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(Reference retrieved automatically from Web of Science through information on FAPESP grant and its corresponding number as mentioned in the publication by the authors.)

Glycosylated hemoglobin is associated with decreased endothelial function, high inflammatory response, and adverse clinical outcome in non-diabetic STEMI patients

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Moura, Filipe A. [1] ; Figueiredo, Valeria N. [1] ; Teles, Bruna S. B. S. [2] ; Barbosa, Meyrianne A. [2] ; Pereira, Lara R. [2] ; Costa, Ana P. R. [2] ; Carvalho, Luiz Sergio F. [1] ; Cintra, Riobaldo M. R. [1] ; Almeida, Osorio L. R. [3] ; Quinaglia e Silva, Jose C. [3] ; Nadruz Junior, Wilson [1] ; Sposito, Andrei C. [1] ; Study, Brasilia Heart
Total Authors: 13
Affiliation:
[1] State Univ Campinas Med Sch Unicamp, BR-13084971 Campinas, SP - Brazil
[2] Univ Brasilia, Med Sch UnB, Brasilia, DF - Brazil
[3] Hosp Base Dist Fed, Brasilia, DF - Brazil
Total Affiliations: 3
Document type: Journal article
Source: ATHEROSCLEROSIS; v. 243, n. 1, p. 124-130, NOV 2015.
Web of Science Citations: 11
Abstract

Objective: Chronic dysglycemia was recently identified as a predictor for adverse outcomes in patients with ST-elevation myocardial infarction (STEMI) treated by percutaneous coronary intervention. Data for non-diabetic patients who underwent thrombolysis is scarce. In this context, we aimed to study the effect of HbA1c on cardiovascular outcome after STEMI. Methods: A prospective cohort of 326 non-diabetic STEMI individuals was used for the analyses. We measured plasma glucose, hemoglobin A(1c) {[}HbA(1c)], lipid profile, C-reactive protein (CRP), and nitrate/nitrite (NOx) upon admission and five days after STEMI (D5). Flow-mediated dilation (FMD) was performed 30 days after STEMI. During clinical follow-up, we assessed patients for incident diabetes (progression to HbA1c >= 6.5%) and major adverse cardiac events (MACE), defined as a composite of fatal and non-fatal MI, sudden cardiac death, and angina requiring hospitalization. Results: Using ROC-curve analysis, a 5.8% HbA1c best predicted MACE with a sensitivity of 75% and specificity of 53% (AUC 0.673, p = 0.001). Patients were categorized as high HbA1c if >= 5.8% and low HbA1c if <5.8%. Compared with patients with low HbA1c, those with high HbA1c presented with 20% higher CRP-D5 (p = 0.009) and 19% higher Delta CRP (p = 0.01), a 32% decrease in Delta NOx (p < 0.001), and 33% lower FMD (p < 0.001). After a median follow-up of 1.9 (1.1-2.8) years, patients with high HbA(1c) had more incident diabetes (HR 2.3 95% CI 1.01-5.2; p = 0.048) and MACE (HR 3.32 95% CI 1.09-10.03; p = 0.03). Conclusion: Non-diabetic STEMI patients with high HbA1c present with decreased endothelial function and increased inflammatory response and long-term risk of MACE. (C) 2015 Elsevier Ireland Ltd. All rights reserved. (AU)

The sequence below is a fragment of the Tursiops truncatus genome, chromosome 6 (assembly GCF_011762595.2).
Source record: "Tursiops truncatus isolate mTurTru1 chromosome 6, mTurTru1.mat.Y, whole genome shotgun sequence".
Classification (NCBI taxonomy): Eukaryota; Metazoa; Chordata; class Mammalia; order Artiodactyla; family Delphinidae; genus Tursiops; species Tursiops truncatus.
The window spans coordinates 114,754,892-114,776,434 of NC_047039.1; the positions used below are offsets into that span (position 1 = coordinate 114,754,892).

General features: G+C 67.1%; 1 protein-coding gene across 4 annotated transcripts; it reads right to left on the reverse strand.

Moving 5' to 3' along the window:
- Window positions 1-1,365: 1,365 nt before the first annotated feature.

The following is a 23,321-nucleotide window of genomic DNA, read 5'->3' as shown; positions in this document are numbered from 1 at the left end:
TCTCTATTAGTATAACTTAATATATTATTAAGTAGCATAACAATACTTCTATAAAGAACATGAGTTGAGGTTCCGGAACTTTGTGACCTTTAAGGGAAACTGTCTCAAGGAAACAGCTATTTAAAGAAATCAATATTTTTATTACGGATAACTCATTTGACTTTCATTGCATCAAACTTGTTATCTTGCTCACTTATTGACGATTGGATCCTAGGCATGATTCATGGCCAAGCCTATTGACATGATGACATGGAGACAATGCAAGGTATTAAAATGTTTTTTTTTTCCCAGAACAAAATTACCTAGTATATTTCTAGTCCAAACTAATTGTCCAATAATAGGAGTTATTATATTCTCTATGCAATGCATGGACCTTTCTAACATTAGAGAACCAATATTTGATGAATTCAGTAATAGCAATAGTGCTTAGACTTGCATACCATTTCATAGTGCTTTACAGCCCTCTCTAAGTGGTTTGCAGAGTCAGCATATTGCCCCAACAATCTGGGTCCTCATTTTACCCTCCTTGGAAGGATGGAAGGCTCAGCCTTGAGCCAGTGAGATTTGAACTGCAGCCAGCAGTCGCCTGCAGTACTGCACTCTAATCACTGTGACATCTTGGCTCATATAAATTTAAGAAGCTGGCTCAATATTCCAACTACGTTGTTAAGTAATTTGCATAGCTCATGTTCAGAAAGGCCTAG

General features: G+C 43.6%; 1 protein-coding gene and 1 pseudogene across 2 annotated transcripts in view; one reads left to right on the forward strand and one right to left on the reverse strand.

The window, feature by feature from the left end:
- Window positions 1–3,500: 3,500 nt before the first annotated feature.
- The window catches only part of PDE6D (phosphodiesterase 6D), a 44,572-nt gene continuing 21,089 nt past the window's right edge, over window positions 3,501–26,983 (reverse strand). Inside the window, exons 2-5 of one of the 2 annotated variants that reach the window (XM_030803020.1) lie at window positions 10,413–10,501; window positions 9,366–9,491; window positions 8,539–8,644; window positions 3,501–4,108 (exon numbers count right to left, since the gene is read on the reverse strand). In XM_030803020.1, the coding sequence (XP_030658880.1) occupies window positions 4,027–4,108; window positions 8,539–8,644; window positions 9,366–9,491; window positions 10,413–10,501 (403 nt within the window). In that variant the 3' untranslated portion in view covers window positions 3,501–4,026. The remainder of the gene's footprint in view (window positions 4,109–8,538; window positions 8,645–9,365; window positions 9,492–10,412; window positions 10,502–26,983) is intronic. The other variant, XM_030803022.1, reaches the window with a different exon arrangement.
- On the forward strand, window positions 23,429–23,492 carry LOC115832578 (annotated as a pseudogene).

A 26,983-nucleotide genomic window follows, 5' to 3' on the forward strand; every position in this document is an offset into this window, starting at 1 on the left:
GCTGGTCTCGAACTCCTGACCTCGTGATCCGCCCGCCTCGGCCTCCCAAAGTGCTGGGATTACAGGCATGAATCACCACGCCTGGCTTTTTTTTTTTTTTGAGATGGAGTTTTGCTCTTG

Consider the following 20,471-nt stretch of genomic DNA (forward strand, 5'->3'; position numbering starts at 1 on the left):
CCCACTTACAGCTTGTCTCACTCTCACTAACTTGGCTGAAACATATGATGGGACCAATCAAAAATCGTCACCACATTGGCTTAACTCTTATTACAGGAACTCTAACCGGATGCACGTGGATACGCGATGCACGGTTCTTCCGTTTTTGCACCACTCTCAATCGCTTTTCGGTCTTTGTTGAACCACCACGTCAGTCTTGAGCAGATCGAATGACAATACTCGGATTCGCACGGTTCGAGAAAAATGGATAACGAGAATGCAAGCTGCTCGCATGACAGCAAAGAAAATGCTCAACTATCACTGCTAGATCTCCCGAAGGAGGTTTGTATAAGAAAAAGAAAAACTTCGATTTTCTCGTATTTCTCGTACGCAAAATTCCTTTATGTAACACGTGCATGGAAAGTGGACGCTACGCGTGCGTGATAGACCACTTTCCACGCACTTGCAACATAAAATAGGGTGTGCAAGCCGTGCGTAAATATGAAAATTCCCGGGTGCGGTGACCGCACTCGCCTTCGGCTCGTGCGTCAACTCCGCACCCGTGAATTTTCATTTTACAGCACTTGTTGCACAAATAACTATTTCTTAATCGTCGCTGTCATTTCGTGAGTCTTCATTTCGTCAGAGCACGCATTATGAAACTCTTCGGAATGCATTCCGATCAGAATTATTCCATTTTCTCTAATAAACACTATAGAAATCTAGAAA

FAPESP's process: 12/18044-1 - Effect of niacin on HDL cholesterol and endothelial function in patients with low HDL cholesterol levels with or without hypertriglyceridaemia
Grantee:Valéria Nasser Figueiredo
Support type: Scholarships in Brazil - Post-Doctorate